David Masse said...

Bob, Andrew told me it was sunny and nice out yesterday. Don't tell me he's telling stories and stretchers to entice us to visit him. Maybe it's a trap.

David Masse said...

Dar, I encourage all types of lunacy. Another moto/blogger buddy is (or recently was) in Italy a little further south though. I'm really enjoying his blog posts. Nice and quirky, and he's a serious photographer and has taken some wicked nice pictures. You can get there by clicking here.

David Masse said...

Sonja, like I said, ponder ponder, plot plot, plan plan, and who knows, dreams can come true.

David Masse said...

Trobairitz, that reminds me, I've wanted a white silk scarf for the longest time. I thought they were unobtainable since the late 1920's.

I found them!! In solid white or black, two sizes, pure silk, under $30... Aerostitch!!!

David Masse said...

Walter, welcome to the Scootcommute!

I so hope I can pull this off. We're travelling as a family, so the tricky part is negotiating a day to myself to indulge my moto dream. I think it's doable.

I'll be going armed with my SLR and GoPro, a RAM clamp and GoPro suction mount, and a length of paracord to make sure nothing falls off.

It could be epic.

VStar Lady said...

David, I can't see why one would call it crazy. Making any plan for any vacation anywhere (especially when it involves a warmer clime) sounds fabulous to me. Ciao. I'm looking forward to the photo show.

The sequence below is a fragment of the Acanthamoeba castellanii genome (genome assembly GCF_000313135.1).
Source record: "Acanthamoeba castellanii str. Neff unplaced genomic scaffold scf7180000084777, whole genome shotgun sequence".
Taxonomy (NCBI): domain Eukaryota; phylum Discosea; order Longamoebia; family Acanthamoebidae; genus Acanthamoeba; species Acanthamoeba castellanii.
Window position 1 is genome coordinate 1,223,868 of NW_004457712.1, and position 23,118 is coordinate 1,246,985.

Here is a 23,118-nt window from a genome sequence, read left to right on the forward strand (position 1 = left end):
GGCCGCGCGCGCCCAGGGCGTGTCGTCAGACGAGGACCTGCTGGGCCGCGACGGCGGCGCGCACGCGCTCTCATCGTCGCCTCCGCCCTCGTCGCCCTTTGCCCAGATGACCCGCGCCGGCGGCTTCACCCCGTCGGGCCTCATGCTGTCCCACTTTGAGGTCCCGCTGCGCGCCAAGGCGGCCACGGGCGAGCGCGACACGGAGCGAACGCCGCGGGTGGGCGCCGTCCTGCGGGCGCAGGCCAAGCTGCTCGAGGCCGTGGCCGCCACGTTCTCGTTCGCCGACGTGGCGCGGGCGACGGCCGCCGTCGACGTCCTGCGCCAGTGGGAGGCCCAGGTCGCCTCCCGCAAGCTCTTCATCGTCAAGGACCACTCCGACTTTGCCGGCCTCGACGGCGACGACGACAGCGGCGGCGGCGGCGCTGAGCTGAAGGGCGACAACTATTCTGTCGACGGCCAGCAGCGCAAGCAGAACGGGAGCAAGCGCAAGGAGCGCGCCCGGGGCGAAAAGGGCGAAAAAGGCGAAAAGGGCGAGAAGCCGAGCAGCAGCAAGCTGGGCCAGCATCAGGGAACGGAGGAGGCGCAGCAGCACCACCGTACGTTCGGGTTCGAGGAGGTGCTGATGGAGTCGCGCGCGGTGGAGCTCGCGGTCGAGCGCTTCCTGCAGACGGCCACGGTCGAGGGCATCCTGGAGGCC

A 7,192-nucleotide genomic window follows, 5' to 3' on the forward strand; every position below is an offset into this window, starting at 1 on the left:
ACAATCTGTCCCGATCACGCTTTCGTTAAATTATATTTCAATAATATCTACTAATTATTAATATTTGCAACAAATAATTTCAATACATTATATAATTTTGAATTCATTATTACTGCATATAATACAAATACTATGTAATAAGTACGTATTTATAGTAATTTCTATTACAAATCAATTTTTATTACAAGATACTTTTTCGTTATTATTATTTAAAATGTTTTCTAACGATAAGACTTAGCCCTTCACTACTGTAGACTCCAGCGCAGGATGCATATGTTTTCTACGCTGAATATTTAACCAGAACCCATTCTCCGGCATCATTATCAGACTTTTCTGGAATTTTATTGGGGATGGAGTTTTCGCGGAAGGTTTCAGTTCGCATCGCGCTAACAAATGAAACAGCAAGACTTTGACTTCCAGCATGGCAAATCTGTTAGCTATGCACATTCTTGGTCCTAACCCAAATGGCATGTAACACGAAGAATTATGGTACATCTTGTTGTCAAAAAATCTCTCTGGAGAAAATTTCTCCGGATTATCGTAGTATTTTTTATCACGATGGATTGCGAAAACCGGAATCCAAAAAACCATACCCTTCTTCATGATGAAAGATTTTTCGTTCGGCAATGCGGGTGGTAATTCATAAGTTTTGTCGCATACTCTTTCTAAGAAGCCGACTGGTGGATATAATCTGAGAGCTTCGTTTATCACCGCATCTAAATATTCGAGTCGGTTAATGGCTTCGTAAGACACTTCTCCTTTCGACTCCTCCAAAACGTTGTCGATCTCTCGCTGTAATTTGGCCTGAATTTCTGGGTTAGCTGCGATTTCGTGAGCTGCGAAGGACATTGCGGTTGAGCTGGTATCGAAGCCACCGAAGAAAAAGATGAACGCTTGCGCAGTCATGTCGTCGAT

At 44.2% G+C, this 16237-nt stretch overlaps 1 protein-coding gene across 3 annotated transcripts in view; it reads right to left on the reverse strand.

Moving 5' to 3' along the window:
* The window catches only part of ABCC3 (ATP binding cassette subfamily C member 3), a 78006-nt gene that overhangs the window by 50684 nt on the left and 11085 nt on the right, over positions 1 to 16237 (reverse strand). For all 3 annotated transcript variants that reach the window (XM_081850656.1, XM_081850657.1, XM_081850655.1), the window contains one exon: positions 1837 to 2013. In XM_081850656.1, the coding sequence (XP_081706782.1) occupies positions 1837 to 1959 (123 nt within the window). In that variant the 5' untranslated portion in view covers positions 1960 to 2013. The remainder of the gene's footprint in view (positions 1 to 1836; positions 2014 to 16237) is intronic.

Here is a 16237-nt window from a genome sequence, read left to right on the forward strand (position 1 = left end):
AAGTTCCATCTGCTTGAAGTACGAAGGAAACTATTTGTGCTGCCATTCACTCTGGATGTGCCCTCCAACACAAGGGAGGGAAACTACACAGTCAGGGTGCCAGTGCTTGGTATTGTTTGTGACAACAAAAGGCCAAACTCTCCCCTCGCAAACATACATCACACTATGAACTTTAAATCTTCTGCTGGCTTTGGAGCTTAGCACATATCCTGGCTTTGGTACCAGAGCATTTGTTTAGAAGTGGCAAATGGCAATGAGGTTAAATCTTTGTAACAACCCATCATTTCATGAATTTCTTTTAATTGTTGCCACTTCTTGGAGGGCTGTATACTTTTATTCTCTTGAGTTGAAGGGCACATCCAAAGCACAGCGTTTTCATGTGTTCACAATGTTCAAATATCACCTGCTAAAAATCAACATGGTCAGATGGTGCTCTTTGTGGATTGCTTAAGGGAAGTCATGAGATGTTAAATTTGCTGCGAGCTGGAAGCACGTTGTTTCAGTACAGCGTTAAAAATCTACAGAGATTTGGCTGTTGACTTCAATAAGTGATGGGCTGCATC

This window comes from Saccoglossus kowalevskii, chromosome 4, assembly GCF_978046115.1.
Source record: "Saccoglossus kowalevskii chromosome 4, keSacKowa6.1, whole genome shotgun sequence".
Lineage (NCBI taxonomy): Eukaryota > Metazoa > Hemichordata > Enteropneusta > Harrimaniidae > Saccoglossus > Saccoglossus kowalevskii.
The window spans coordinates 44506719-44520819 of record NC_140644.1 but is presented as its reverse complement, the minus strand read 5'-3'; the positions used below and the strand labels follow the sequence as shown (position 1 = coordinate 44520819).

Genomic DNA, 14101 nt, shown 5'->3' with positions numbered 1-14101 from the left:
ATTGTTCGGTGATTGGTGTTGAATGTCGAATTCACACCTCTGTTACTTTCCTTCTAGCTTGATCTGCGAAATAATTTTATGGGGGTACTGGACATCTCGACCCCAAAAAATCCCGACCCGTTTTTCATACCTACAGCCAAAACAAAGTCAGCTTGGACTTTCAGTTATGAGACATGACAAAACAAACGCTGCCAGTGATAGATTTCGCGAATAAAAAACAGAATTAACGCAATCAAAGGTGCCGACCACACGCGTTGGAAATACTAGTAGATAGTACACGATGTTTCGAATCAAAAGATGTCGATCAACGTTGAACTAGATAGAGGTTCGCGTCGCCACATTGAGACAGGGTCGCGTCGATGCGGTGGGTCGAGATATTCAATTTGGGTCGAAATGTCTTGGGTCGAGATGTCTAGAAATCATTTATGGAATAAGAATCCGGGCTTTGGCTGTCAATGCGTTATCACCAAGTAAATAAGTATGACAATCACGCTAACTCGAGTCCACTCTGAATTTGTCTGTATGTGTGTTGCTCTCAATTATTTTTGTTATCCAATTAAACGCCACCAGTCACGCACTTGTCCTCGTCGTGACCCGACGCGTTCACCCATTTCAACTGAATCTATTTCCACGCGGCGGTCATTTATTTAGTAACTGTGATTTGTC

David Masse said...

Karen, it's crazy because there's a certain risk in attempting to carve out "me" time that my family may see a little dimly, and it's crazy because there's the chance that some unnamed bloggers who might be in the neighborhood might join in. So the stakes are high, and it requires some finesse that might discourage the faint of heart.

As for the overall vacation, it's going to be the ultimate dream vacation of a lifetime, and that's no exaggeration.

Our three kids are joining us along with our sons' girlfriends. How magic is that? I don't think the stars will align for that twice in a lifetime.

Coop a.k.a. Coopdway said...

David, I can't wait. Our planned trip to Lake Como long ago, a 'Guzzi Factory visit, a couple of weeks of riding and then a shipment home almost happened, just not quite.

Ready when you are!

David Masse said...

Ha! Coop the rendez-vous, assuming all the ducks line up (and it's looking better and better) is Pontedera, at the Museo Piaggio, at opening time, date TBD but 17th to 22nd May.

I assume you're kidding.

But you are welcome, of course.

Walter Cronenburg said...

The paracord thing is always a good idea when it comes to expensive things just asking to work their way loose and hitting the deck. It wouldn't be too bad if a sat-nav or camera bounced but there's always a lorry following behind you to finish the job off!

David Masse said...

Walter, I was a Boy Scout a lifetime ago. 'Be prepared' is still my mantra. All you need is a little paracord tether and you can free you mind with regard to what your GoPro or point-and-shoot camera are up to.

Particularly on a rental bike, I'll be relying either on a RAM clamp or the GoPro suction mount.

The copyright in all text and photographs, except as noted, belongs to David Masse.